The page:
- Feb 14, 2008
- Reaction score
I'll counter your point. If you find that you are constantly having to weave across 3 lanes of traffic just to maintain your desired speed, you are as much of the problem as the slow poke in the left lane. No one is obligated to move aside to allow you to break/ignore laws (yes speed limits are law). Don't agree with the speed limits, petition the government to change it.2 things: 1) I drive every kilometre of the 400 series within the GTA, and also the DVP, Gardiner and QEW, every so often and I can do 130 over every bit of main freeway laneage if I so desire, congestion and weather permitting. Except portions of the DVP & Gardiner. It "can" be done, but definitely some sections requiring extreme care.The eb409\401 entry ramp is also an exception, but that's a ramp for all intents and purposes. On the 407, 130 isn't even enough to stay in the left lane. On that hwy I tend to stay in lane 3 from the left except to pass (in the wider sections).
2) The number one issue I observe is the left lane hogs doing 95km/h. A lot of congestion, faster-moving vehicles weaving in and out of the non-left lanes and such are directly caused by slow movers in the left lane. I can't tell how many times I encounter "crowded" conditions on these hwys, only to discover at the head of the line are a bunch of vehicles all lined up beside each other doing the same speed across all the lanes and therefore not allowing anyone to pass. Sometimes, if I'm especially annoyed, I'll do this: once I'm finally ahead of the left lane slow mover, I'll get in the left lane and gradually slow down in front of them to the point where they are forced to move to the right looking to get past me, then I'll speed away and watch as piles of cars looking to get by pour through the opening I've just helped to create. And how often do you see the left lane hog driving with a death grip on the steering wheel, as they are clearly unable to deal with the speeds that are expected when in the left lane, but won't move over?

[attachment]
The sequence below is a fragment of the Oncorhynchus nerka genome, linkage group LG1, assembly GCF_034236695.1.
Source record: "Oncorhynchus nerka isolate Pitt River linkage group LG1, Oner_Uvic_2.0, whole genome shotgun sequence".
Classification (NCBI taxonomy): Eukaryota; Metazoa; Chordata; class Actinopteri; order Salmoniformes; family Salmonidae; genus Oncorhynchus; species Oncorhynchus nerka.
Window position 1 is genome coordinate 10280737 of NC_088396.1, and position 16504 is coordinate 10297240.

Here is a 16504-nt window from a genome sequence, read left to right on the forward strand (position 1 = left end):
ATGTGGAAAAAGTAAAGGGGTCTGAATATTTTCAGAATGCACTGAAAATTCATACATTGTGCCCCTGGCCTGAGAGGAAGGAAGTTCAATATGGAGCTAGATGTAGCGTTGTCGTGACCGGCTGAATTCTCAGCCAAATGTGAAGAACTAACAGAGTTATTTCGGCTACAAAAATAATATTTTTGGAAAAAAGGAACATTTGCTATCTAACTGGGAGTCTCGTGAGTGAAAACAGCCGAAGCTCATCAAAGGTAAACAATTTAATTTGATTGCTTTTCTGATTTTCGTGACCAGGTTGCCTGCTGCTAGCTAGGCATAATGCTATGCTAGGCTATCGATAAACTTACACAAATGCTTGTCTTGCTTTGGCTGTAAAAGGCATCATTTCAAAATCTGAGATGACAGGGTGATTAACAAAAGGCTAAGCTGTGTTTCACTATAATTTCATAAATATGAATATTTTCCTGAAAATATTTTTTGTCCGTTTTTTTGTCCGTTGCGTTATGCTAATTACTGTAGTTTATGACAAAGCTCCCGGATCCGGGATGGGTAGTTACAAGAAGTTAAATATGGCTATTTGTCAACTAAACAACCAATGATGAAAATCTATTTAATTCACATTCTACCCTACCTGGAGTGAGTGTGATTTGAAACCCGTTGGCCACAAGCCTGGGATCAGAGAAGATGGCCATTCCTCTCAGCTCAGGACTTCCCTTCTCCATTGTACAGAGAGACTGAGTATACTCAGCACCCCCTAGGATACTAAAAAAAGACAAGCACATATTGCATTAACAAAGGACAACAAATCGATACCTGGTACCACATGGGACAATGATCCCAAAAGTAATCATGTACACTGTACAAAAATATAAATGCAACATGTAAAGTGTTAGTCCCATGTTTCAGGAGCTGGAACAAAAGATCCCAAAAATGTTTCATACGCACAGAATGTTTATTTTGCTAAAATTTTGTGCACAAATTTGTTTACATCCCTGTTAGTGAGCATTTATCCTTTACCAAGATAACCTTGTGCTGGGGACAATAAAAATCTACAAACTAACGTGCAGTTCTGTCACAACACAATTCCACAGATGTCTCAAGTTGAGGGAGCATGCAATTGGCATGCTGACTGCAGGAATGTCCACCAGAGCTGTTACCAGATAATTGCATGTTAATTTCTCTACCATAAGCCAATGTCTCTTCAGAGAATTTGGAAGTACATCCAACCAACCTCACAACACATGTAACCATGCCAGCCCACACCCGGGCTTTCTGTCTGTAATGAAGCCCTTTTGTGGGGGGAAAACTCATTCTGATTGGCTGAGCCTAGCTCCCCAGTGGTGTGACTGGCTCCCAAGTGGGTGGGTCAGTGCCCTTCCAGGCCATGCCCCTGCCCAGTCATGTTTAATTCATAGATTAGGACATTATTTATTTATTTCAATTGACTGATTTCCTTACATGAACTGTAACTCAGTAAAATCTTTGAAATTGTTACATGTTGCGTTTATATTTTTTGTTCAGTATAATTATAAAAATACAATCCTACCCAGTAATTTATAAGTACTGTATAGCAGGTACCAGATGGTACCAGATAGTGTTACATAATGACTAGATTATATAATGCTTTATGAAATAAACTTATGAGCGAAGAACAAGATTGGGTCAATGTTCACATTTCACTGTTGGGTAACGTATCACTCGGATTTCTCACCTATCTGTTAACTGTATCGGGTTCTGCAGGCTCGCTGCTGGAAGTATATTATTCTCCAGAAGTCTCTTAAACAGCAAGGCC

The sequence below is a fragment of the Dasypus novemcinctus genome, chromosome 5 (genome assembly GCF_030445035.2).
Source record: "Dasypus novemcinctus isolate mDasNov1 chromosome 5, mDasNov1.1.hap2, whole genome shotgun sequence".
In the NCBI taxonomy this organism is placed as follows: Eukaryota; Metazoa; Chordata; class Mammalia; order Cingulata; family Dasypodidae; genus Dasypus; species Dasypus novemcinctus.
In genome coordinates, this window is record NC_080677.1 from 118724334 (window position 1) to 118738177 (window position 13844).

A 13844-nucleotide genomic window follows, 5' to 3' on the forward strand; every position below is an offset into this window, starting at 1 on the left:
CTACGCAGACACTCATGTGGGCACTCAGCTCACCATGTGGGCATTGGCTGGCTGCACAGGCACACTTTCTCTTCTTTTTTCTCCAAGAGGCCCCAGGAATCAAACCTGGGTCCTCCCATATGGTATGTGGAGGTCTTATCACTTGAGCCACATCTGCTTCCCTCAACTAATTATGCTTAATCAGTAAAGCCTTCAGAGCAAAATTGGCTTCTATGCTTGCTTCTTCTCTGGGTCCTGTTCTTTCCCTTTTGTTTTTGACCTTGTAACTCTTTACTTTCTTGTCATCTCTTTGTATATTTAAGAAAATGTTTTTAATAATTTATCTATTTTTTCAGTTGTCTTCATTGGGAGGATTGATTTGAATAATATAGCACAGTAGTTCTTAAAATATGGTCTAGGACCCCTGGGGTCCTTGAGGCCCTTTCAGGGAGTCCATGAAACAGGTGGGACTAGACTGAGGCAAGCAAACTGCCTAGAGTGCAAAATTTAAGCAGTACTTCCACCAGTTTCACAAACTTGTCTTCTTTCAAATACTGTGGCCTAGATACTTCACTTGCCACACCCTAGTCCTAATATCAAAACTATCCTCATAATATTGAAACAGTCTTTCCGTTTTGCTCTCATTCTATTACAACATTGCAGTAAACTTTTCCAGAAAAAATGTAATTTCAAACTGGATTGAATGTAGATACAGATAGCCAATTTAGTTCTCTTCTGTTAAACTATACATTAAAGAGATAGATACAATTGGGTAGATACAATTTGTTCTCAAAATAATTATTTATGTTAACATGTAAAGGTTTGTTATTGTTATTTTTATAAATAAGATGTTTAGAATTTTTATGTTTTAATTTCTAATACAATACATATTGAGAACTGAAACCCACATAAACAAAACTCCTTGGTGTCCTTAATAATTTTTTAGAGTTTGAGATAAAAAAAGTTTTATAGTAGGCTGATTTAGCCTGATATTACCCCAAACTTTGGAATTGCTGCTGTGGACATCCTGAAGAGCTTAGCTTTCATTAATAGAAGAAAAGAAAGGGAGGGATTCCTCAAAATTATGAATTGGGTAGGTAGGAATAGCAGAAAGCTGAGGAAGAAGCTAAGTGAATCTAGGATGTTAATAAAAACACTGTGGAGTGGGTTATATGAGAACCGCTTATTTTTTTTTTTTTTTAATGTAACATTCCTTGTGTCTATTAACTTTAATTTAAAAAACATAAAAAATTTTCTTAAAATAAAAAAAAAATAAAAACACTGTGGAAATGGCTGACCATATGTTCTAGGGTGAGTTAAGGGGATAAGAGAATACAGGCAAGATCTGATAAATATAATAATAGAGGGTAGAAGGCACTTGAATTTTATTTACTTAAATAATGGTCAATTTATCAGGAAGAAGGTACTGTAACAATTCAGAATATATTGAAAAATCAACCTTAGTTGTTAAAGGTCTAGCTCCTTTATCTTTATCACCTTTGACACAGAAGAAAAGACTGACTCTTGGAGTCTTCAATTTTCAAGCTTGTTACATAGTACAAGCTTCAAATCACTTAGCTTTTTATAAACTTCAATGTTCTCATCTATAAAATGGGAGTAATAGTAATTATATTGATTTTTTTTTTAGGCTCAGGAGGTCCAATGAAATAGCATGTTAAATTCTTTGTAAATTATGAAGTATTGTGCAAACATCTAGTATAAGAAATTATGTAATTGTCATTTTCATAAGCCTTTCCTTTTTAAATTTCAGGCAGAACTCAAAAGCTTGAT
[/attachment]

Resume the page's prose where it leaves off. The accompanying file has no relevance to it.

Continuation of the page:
We need to more strongly enforce the left lane rule here. In the US, you can't cruise in the left lane. Do it long enough and you run the risk of being pulled over. The left lane is to be used as a passing lane. Cruise on the right; when a slower vehicle is encountered, switch to the left, execute the pass and then get back to the right. It's been posted here many times that we should also change those "slower traffic keep right" signs to "keep right except to pass" signs. Better wording that may help to keep the left lane more clear.
The HOV lane being the left-most lane confuses the issue, as people now thing they can cruise in any general purpose lane, but by hwy etiquette, the left lane should still be the fastest moving lane, as each lane to the left should see an uptick in general speeds, similar to the visual example shown above.
I, for one, am there for autobahn-style rules, where the right lane is regulated, moving left speed limits go up and the left-most lane(s) is/are no limit. On the 407, which is the closest thing we have to sane driving locally, in that drivers get it pretty quick not to lollygag in the left lane(s), as folks are over there regularly doing 140+. The 401 express/collector system is actually well-suited to a structure that could state limits of 120 km/h in the express and 100 km/h in the collector.. And yes, for kicks, I occasionally drive across Toronto in the collectors only and it's quite doable in the left 2 main lanes without having to do much lane changing (for lane alignment reasons, anyways)..
The keep right except to pass rule is fine when traffic is light but the minute the roads become congested that rule goes out the window for me. No one is going to leave the left lane wide open while the right two lanes are bumper to bumper. And Toronto's roads are perma congested